There are a couple of things that should give us pause before taking this “cutting off heads” statement as the sum total of young Edward’s character. First, as Margaret Kekewich notes in her biography of Rene of Anjou, Panicharolla (Panigarola) “detested the Angevins,” so his description of young Edward should be viewed in that context. Second, if Edward did indeed talk constantly of cutting off heads and making war, it doesn’t seem all that unreasonable under the circumstances: Edward’s father was a prisoner in the Tower, after all, and the Lancastrian cause was at its most hopeless at the time. Third, Edward was thirteen when this description of him was written. How many of us, even at seventeen, would like to be judged upon what we said and did at thirteen?
This is not to say that Edward was not a militarily-minded youth: Chief Justice John Fortescue, who shared exile with Edward and his mother, wrote in his legal treatise De Laudibus Legum Angliae, which largely takes the form of a dialogue between him and the prince:
The prince, as soon as he became grown up, gave himself over entirely to martial exercises; and, seated on fierce and half-tamed steeds urged on by his spurs, he often delighted in attacking and assaulting the young companions attending him, sometimes with a lance, sometimes with a sword, sometimes with other weapons, in a warlike manner and in accordance with the rules of military discipline.
Urging Edward in his dialogue that he wished that Edward would be “devoted to the study of the laws with the same zeal as you are to that of arms, since, as battles are determined by arms, so judgements are by laws,” Fortescue nonetheless adds that it is fitting for young Edward to take delight in military exercises “not merely because you are a knight but all the more because you are going to be king. For the office of the king is to fight the battles of his people and to judge them rightfully.”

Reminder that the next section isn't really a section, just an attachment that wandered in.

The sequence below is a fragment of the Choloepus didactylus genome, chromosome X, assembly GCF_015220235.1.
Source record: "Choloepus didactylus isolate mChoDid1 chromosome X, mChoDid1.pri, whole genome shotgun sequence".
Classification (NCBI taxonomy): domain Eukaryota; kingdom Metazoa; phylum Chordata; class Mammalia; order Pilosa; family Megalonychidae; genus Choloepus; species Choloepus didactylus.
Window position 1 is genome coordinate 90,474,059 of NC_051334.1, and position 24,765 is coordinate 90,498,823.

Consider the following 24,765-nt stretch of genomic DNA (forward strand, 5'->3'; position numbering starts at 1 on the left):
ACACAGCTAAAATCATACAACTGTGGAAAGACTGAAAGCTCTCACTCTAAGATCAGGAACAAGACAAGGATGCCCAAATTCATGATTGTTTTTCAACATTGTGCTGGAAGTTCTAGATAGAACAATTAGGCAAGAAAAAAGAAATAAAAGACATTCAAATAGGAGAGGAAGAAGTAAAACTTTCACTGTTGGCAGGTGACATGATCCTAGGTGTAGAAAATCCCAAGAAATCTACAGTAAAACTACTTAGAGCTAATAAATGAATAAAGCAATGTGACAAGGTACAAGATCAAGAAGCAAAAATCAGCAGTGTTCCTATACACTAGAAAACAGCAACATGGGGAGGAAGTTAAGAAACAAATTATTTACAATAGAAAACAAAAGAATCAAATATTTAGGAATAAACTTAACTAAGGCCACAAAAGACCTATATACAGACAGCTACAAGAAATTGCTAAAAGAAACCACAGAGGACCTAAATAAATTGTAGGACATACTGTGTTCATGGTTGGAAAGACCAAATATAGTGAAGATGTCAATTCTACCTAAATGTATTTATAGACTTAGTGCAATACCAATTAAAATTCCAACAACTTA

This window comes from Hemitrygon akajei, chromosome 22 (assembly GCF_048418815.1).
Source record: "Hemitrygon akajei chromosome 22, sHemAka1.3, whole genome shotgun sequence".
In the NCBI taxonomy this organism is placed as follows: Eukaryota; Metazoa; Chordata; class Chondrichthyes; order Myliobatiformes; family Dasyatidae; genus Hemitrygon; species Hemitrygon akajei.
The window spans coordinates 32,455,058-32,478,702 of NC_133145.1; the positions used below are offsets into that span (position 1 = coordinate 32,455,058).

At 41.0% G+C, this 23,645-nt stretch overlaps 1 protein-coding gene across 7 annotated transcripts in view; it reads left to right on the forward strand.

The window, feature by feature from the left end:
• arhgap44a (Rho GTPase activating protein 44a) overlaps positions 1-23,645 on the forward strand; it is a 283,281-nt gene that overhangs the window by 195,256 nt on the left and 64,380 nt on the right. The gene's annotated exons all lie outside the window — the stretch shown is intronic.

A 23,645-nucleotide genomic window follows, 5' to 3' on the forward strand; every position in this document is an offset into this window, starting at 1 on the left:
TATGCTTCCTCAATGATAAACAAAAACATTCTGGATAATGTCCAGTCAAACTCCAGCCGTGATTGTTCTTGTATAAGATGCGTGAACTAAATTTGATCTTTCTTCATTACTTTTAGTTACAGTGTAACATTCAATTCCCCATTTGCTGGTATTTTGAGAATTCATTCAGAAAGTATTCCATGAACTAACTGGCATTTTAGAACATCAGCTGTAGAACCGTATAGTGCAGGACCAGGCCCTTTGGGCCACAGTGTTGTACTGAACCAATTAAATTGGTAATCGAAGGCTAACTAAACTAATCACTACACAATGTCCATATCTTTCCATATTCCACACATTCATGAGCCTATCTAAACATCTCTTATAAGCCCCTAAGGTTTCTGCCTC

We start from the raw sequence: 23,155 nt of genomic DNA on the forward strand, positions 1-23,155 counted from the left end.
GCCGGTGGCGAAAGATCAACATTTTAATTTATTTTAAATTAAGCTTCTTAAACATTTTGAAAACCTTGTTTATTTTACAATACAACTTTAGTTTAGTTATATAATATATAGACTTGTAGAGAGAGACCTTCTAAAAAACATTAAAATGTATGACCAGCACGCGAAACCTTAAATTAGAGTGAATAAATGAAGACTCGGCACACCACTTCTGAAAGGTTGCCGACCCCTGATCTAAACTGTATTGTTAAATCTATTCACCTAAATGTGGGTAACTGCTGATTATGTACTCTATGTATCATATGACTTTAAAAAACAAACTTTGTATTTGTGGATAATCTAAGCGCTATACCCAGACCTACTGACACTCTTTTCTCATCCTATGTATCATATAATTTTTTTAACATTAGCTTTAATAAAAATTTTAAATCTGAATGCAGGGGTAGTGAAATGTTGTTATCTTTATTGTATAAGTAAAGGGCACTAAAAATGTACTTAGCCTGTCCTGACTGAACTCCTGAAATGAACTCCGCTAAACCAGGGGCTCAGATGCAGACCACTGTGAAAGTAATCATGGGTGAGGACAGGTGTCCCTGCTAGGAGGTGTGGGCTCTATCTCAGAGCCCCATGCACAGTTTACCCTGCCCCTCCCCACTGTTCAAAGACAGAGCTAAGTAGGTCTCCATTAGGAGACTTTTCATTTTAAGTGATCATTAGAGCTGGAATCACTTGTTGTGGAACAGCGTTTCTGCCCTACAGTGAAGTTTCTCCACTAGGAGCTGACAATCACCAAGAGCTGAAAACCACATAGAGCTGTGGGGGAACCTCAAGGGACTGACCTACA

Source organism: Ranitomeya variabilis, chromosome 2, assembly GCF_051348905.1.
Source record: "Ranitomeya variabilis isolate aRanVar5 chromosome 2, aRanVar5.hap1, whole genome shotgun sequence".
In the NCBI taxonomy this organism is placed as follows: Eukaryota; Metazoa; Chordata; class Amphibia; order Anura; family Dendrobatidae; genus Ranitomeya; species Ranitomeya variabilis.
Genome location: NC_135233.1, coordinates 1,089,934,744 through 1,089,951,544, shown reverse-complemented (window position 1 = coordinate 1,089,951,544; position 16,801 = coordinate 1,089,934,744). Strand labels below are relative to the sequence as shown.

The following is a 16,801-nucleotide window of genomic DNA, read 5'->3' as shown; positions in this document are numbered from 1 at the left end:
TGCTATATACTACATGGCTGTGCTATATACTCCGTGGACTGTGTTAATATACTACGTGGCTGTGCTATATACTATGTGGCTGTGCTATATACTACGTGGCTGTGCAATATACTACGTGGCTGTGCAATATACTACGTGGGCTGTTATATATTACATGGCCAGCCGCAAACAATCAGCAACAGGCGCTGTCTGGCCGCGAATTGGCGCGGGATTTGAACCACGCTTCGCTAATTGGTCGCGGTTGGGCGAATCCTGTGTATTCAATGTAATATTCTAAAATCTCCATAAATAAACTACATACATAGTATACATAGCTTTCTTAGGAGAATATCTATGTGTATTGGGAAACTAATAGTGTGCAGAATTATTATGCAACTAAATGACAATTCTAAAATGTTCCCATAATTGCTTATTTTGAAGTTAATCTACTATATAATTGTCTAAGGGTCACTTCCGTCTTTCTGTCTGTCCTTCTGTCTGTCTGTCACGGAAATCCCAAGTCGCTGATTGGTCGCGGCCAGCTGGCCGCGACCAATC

Aside from these two descriptions of Edward, one from a hostile source and one from a friendly one, we don’t have any glimmerings of Edward’s character. Even if he was the bloodthirsty youth depicted by Panicharolla, however, this wouldn’t necessarily preclude him from being a loving husband or from having other good qualities: the example of the fierce Edward I’s great affection for Eleanor of Castile comes to mind.
When the time came at last for Edward to put his military training into use, he did not shy from the reality of battle: he fought and died at Tewkesbury at age seventeen. Like Edmund, Earl of Rutland, who had died at Wakefield at the same age, he probably was killed in the rout.
It’s interesting to speculate what type of king Prince Edward would have made had the Lancastrians instead of Edward IV won the battle of Tewkesbury. The circumstances of his youth–growing up in an impoverished exile, dogged by rumors of bastardy, fathered by a man who was insane at his son’s birth and who even after his recovery seems to have been fragile mentally–might have made him into a bitter, cold man, or they might have made him into an attractive figure like Charles II, who grew up in not entirely dissimilar circumstances. We shall never know, but surely that’s no excuse for novelists to keep churning out the same stereotypical picture of a young man whose life was cut tragically short.